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White Labs American Hefeweizen Ale Yeast WL320

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White Labs American Hefeweizen Ale Yeast WL320

SKU: YP320

Description

Details

This yeast is used to produce Oregon style Hefeweizen, which is characterized by yeast in suspension but clean flavors. Unlike WL300, this yeast does not produce the banana and clove notes. It produces some sulfur, but is otherwise a clean fermenting yeast which does not flocculate well, producing a cloudy beer.

Details & Instructions

Additional Information

Ideal Temperature Range (°F) 65-69F
Attenuation (%) 70-75
Flocculation Low
Alcohol Tolerance (%) Medium
Profile Wheat

Reviews
4.3 / 5.0
9 Reviews
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Excellent as always
This year for Xmas was the purchase of a wine kit. We've bought beer and wine kits forever from Midwest. Fast mailing as usual - considering I was late getting started this season. Always superior service and merchandise. Wouldn't go in where else for our brewing needs. Thank you, thank you, thank you.
January 17, 2016
Timely and Reliable
The first reviewer of this yeast mis-read the FAQs on White Labs' website. The question was in regards to a different yeast, and dry yeast is not necessary to get it started. The addition of the yeast was cited as a possible explanation for what the poster observed, but not as a requirement. Mine started within the timeframe stated on the vial, and kept on going. I'm very satisfied with this product.
May 3, 2011
Excellent yeast
I just tapped an American Hef brewed with this yeast. I made a 2 liter starter for a 10 gal batch, pitched, and fermentation was done in 5 days. The beer tastes fantastic and I may put compete with it. It has all the American Hef characteristics, cloudy, no clove or banana, and a nice wheat & soft fruity character.
July 28, 2011
makes a good Hefeweizen
I made a starter and it was bubbling away that night. It kept up for a couple of days and was finished. I like the taste, it doesn't have the typical banana aroma and taste of some wheat beers. Its a nice clean taste that lets the base grains shine through. I used Super Irish Moss and Isinglass to get it to clear because it was still cloudy after sitting for a month in the secondary.
March 14, 2013
For Hefeweizen, but not for traditional wheat beers
Its good in a Hefeweizen. But it doesn't produce the banana and clove flavors so you wont want to use it in a traditional wheat beer. It's neutral tasting, and requires extended ageing and fining to clear. I rack to a better bottle and add Gelatin to get rid of the yeast that wont settle.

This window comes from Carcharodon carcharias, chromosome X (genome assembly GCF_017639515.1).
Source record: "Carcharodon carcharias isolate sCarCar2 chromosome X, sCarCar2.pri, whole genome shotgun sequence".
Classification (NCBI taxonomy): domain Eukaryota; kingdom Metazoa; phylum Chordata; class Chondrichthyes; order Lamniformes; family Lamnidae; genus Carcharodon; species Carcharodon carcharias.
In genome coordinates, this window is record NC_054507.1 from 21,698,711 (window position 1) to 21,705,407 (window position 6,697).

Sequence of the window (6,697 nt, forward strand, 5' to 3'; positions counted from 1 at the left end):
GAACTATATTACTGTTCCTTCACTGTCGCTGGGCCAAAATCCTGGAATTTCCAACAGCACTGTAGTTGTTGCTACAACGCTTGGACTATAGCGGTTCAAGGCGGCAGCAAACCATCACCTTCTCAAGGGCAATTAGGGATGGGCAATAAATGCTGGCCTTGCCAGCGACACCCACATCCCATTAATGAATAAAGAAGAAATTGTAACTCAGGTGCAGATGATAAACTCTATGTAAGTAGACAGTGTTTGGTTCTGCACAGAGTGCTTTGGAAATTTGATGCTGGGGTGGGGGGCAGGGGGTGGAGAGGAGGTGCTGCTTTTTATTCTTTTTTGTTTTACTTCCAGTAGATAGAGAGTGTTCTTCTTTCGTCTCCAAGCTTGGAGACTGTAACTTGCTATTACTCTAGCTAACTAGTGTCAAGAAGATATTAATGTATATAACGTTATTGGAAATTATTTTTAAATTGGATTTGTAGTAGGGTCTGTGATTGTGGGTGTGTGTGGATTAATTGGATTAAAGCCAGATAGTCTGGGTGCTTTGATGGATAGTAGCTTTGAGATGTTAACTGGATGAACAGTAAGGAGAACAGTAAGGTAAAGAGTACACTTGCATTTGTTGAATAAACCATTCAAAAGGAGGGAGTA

April 19, 2013
Good for wheat beers without all the tastes and smells
I may be in the minority, but I like wheat beers without all the fruit esters like bubble gum. This is the bets yeast I've come across for making wheat beers that let the wheat taste come through without the distraction of the other flavors._x000D_To deal with the cloudiness I cold crash before kegging and then drain the first pint after its kegged and settled. The beer still isn't clear because of the wheat proteins but the yeast flavor is gone.
January 13, 2014
Seemed good
I used it for a Partial Mash Berlin Wheat beer, I think it did ok. I made a liter starter and it was bubbling away that night. Made a tasty beer.
December 27, 2012
Starts out strong
When I pitched it from a two liter starter with nutrients it started bubbling away that night. I reached final gravity a week later, and gave it a couple of weeks in the secondary, but it still hadn't cleared. I finally used Isinglass and cleared it up, kegged it, and now have a very good Hefeweizen.
November 15, 2013
Not worth the trouble
I bought the WL-320 vial for my first partial mash batch and am hugely disappointed. I followed the instructions on the vial, watched my temps and aerated thoroughly. After two days with no activity (and a good seal on a new fermenter) I checked the White Labs website to see if a two day lag time is normal. According to an answer in the FAQ section answering the same question I had, "Sometimes they just need some agitation, which is sort of what happened when the dry yeast was added." The answerer continues to say that the newly added dry yeast is not actually what begins fermenting. It is the liquid yeast getting a "kick-start" from the dry. So then, what is the point of me paying six dollars for a liquid yeast when it will only work after being activated by a dry yeast? I think Wyeast just got a new customer.
January 17, 2011
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